A New York Estate Lawyer said on the contrary to the Surrogate’s determination, the first son failed to make a prima facie showing that the decedent did not own an interest in the partnership at the time of his death. In support of his position that the decedent owned no interest in the partnership, he submitted, the partnership agreement and the affidavit of one of the entity’s partners. However, the first son also submitted a list of his late mother’s assets which he had prepared for the attorney handling her estate, which indicated that his parents owned a 17.986% interest in the partnership. In addition, a federal estate tax return for the estate of the his mother, signed by the decedent, included among her assets a 17.986% interest in the property owned by the partnership. Although the first son offered an explanation for the inclusion of his parents’ interest in the partnership, in his list of his mother’s assets, and for the inclusion of an interest in the property in the estate tax return, under these circumstances, his submissions were insufficient to sustain his prima facie burden of demonstrating the absence of any triable issues of fact.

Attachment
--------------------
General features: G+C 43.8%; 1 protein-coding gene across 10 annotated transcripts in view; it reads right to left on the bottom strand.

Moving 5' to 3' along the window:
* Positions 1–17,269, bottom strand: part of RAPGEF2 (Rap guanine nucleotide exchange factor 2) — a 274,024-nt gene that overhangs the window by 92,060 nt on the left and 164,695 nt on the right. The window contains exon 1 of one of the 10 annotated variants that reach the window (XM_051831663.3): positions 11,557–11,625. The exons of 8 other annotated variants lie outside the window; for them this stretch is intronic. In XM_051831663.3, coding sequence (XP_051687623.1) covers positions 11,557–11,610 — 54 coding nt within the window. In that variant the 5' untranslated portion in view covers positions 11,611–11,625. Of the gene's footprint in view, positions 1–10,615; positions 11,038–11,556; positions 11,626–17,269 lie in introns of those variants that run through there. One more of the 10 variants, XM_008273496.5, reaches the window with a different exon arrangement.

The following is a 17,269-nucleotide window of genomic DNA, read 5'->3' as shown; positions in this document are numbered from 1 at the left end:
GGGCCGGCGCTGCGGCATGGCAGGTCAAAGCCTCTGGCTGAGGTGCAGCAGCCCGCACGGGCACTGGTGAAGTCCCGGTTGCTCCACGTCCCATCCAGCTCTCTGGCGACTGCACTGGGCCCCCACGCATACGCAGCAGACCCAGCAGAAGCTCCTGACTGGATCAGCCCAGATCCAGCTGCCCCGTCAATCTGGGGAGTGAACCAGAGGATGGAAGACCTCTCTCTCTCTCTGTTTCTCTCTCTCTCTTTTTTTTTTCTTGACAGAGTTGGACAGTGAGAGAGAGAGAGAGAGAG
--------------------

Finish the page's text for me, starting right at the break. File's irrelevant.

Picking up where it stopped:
However, Nassau County Probate Lawyers said the first son made a prima facie showing of his entitlement to judgment as a matter of law dismissing the objections based upon his alleged failure to account for the proceeds from the refinancing of the property mortgage and the sale of the other property by demonstrating that these transactions took place nearly three years before the decedent’s death and, thus, before the first son’s duty to preserve and account for the assets of the estate arose. In opposition, the appellant failed to raise a triable issue of fact as to whether any proceeds from the refinancing of the mortgage and the sale of the property remained at the time of the decedent’s death and were unaccounted for. Accordingly, the Surrogate properly granted those branches of the motion which were for summary judgment dismissing these objections. Furthermore, the Surrogate providently exercised her discretion in denying the appellant’s untimely cross motion for summary judgment in his favor on certain of his objections. The appellant failed to demonstrate good cause for the delay in filing his cross motion, and the grounds upon which it was predicated were not nearly identical to the grounds upon which the petitioner relied in moving for summary judgment.